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Creating Good Forum Topic Titles
17/02/2009 a las 00:20
We have a large community here at Wowhead and ever since the introduction of our forums there has been a large amount of threads which all share one thing in common: "Help me, please!" Many users looking for help at other sites are often left feeling lost, but thanks to our great community of users (and obviously our staff), we like to think most of you actually do receive the help you need—whether it's in the form of a direct answer or simply being pointed in the right direction. In this entry, my goal is to help lead users away from vague "Help me!" titles and towards more specific requests, so they can get the help they're looking for.
There are three core guidelines for how to receive quality help or advice quickly. These guidelines are simple: a) be concise, b) be informative, and c) be open. The first two deal primarily with topic titles since they are the most important aspect of a thread. The last deals with the message itself. Let's have a closer look, shall we?
Note: Be sure to read and understand the forum
. If an entry is in violation, click the Report button and a staff member will review the issue.
A topic title needs to be interesting. It needs to stand out among a sea of other threads, but also needs to say something important (like the topic of your thread). Ask yourself which sounds better in the following example:
Mary wakes up at 6 o'clock every morning to collect the eggs, milk the cows, and feed the hogs.
Youngster Works Hard on Farm, Pays Off
The title is the most important part of a message so it should be short and sweet. A topic longer than the body of a message, such as a long question, generally leave little to no room for actual discussion. Topics such as "where is lizard help" are usually a dime a dozen and can be found throughout the forums. As such, many users skip right over these topics thinking they are posted by newbies or contain nothing useful to anyone except the original poster. The fact is, lots of users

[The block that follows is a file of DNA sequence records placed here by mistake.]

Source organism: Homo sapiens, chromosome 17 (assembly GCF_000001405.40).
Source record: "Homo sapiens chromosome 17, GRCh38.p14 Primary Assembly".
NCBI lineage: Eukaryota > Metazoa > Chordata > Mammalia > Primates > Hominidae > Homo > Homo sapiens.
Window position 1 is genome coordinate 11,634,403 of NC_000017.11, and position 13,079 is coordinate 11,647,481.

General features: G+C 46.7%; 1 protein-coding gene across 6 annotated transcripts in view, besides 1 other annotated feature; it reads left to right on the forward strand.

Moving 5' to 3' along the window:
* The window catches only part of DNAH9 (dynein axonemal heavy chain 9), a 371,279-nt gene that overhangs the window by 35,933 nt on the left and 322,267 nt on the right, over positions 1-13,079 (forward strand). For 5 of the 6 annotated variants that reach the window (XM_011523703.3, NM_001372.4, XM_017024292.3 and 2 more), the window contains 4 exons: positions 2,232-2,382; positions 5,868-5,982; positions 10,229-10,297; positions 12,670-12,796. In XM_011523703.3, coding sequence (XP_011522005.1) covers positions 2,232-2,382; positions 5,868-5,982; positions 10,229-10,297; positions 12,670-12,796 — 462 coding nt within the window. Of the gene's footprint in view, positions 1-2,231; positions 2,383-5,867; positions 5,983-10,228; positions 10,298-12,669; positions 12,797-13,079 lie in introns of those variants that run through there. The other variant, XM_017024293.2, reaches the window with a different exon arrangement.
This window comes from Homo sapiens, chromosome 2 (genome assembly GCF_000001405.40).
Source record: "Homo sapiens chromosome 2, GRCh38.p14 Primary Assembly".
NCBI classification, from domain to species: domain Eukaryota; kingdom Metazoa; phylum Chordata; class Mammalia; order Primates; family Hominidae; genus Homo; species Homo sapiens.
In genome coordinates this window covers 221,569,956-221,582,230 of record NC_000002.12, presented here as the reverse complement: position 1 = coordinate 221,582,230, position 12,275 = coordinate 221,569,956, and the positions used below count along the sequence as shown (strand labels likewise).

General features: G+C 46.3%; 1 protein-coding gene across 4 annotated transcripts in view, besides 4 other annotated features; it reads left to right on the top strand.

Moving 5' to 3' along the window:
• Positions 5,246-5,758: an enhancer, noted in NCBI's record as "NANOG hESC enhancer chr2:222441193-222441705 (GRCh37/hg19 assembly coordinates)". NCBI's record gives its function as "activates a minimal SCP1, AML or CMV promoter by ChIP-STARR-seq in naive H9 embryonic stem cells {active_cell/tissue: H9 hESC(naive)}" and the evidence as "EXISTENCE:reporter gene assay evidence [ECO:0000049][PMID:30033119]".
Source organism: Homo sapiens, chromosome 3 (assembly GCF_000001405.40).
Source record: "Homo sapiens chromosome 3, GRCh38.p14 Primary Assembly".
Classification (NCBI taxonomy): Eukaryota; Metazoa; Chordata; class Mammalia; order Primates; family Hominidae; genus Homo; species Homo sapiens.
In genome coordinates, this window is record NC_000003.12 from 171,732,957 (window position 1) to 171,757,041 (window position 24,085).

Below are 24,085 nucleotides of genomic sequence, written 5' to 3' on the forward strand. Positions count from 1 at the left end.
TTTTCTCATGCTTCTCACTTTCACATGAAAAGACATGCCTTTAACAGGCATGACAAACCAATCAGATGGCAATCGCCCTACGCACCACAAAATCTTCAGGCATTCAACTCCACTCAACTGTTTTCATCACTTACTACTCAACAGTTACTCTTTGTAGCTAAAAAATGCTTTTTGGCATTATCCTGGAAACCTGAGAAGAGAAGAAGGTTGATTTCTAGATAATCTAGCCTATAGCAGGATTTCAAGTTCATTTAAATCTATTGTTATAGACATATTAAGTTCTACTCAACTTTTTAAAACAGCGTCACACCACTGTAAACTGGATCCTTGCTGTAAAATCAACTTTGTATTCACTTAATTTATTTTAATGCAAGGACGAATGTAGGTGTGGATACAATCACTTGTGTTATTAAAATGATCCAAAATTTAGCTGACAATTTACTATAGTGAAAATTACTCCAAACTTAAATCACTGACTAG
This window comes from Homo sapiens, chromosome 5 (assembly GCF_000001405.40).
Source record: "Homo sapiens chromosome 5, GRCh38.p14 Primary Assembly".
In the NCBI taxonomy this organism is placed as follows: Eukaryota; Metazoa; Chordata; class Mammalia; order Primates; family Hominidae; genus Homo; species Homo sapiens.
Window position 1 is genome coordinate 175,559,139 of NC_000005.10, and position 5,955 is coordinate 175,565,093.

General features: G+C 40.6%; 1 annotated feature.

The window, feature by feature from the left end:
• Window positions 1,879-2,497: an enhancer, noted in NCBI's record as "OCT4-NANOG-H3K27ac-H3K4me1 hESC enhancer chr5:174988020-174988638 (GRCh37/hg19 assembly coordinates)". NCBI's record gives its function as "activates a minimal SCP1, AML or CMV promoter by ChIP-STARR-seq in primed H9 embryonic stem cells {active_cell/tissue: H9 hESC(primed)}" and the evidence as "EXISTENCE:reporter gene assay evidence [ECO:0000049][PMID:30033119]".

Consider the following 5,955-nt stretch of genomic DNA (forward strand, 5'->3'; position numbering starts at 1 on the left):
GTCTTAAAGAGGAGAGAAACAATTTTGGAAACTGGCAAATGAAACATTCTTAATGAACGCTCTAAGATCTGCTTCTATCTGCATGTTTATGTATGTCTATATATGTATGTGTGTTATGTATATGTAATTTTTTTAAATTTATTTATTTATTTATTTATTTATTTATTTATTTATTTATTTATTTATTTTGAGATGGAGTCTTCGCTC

read these topics, if only they had interesting titles. It's a good idea to also check the most recent three pages of topics before creating a new one from scratch.
The meat of a message must be filling. A simple one-line question "Help! Will this work?" simply doesn't cut the mustard. One must go a step beyond and actually give some information which may be pertinent to the subject at hand. For example, when asking about talent builds one should first search all of the threads stuck at the top of the forums. If unable to find something similar, then creating a topic is a good idea. In the body it would be helpful to know what level character is being played, whether or not the subject is related to PVP or PVE, and a link to the character's
profile. This little bit of info can go a long way toward getting not just a reply, but hopefully a
The third part to the equation is to have an open mind and be accepting. If one posts a topic, consider all options without bias. It's fine to have an opinion, but it's better to have two. :)
Let's try our little exercise again. This part deals mostly with the body of a message. Which is more approachable?
I don't care. I'm doing this my way and if you don't like it then don't bother replying with your criticism you jerk!
This is what I've been doing and so far it seems to work for me. Do any of you have suggestions or ideas to help? Please explain.
A Few Good Tips
In addition to the three basic guidelines,
one should strive to be unassuming
. If you have a question about how to play a talent build, then read the topics which are always stuck at the top of your class forums. If you still don't see any information, check the first three pages of topics. Consider making that new topic after all other options have been exhausted. After all, self-help is the best help.
Another good tip is to use good grammar, spelling, and punctuation correctly. While one doesn't necessarily have to flip through a dictionary while posting, special use of the space bar, Enter key, and the occasional period can cause a
wall of text
to suddenly become broken into bricks, which are more easily digestible by forum lurkers. Most online readers do not read large blocks of text without breaks (they skim downward in a diminuendo).
In order to reach as many users as possible, one should be concise, direct, and able to accept criticism in discussion. Of course, this isn't something which comes naturally to all people. The advice in this entry should help your message become both accessible to more users and more enticing to users who, under vague topic titles, would have potentially never clicked to read that "Help me!" post. Also, having a dozen threads in each and every single forum saying "Help me, I need advice!" in about five hundred different variations is...well, ugly.
How about the rest of you?
What can users do when seeking help which would encourage you to reply?
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